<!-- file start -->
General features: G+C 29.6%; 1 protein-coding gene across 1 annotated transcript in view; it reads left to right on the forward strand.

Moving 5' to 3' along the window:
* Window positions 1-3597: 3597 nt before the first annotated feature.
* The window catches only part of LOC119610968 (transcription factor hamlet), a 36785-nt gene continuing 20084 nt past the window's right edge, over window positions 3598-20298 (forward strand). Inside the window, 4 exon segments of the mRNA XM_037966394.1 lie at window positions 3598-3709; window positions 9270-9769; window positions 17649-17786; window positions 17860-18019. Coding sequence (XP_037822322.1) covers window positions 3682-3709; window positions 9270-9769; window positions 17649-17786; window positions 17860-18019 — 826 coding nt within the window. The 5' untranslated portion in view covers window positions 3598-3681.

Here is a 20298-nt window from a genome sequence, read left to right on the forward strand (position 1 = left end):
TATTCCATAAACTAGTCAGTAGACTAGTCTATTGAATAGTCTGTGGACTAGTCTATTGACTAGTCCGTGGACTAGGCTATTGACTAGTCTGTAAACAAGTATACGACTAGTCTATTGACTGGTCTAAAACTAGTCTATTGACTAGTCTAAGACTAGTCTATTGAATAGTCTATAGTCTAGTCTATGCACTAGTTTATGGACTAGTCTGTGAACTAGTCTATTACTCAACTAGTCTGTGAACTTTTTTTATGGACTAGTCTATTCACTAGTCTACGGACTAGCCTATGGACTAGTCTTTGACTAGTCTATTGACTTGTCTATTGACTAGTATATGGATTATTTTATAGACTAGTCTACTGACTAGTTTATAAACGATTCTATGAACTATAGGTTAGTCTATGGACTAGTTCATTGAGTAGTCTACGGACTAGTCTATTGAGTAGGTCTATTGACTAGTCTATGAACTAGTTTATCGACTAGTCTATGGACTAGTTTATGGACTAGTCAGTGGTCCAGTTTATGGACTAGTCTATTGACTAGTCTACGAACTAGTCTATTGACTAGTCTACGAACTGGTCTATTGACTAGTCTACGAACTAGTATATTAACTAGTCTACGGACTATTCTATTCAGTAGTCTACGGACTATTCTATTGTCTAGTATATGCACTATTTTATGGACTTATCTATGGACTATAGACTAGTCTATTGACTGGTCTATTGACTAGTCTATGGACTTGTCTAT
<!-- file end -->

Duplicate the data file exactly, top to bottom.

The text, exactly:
General features: G+C 29.6%; 1 protein-coding gene across 1 annotated transcript in view; it reads left to right on the forward strand.

Moving 5' to 3' along the window:
* Window positions 1-3597: 3597 nt before the first annotated feature.
* The window catches only part of LOC119610968 (transcription factor hamlet), a 36785-nt gene continuing 20084 nt past the window's right edge, over window positions 3598-20298 (forward strand). Inside the window, 4 exon segments of the mRNA XM_037966394.1 lie at window positions 3598-3709; window positions 9270-9769; window positions 17649-17786; window positions 17860-18019. Coding sequence (XP_037822322.1) covers window positions 3682-3709; window positions 9270-9769; window positions 17649-17786; window positions 17860-18019 — 826 coding nt within the window. The 5' untranslated portion in view covers window positions 3598-3681.

Here is a 20298-nt window from a genome sequence, read left to right on the forward strand (position 1 = left end):
TATTCCATAAACTAGTCAGTAGACTAGTCTATTGAATAGTCTGTGGACTAGTCTATTGACTAGTCCGTGGACTAGGCTATTGACTAGTCTGTAAACAAGTATACGACTAGTCTATTGACTGGTCTAAAACTAGTCTATTGACTAGTCTAAGACTAGTCTATTGAATAGTCTATAGTCTAGTCTATGCACTAGTTTATGGACTAGTCTGTGAACTAGTCTATTACTCAACTAGTCTGTGAACTTTTTTTATGGACTAGTCTATTCACTAGTCTACGGACTAGCCTATGGACTAGTCTTTGACTAGTCTATTGACTTGTCTATTGACTAGTATATGGATTATTTTATAGACTAGTCTACTGACTAGTTTATAAACGATTCTATGAACTATAGGTTAGTCTATGGACTAGTTCATTGAGTAGTCTACGGACTAGTCTATTGAGTAGGTCTATTGACTAGTCTATGAACTAGTTTATCGACTAGTCTATGGACTAGTTTATGGACTAGTCAGTGGTCCAGTTTATGGACTAGTCTATTGACTAGTCTACGAACTAGTCTATTGACTAGTCTACGAACTGGTCTATTGACTAGTCTACGAACTAGTATATTAACTAGTCTACGGACTATTCTATTCAGTAGTCTACGGACTATTCTATTGTCTAGTATATGCACTATTTTATGGACTTATCTATGGACTATAGACTAGTCTATTGACTGGTCTATTGACTAGTCTATGGACTTGTCTAT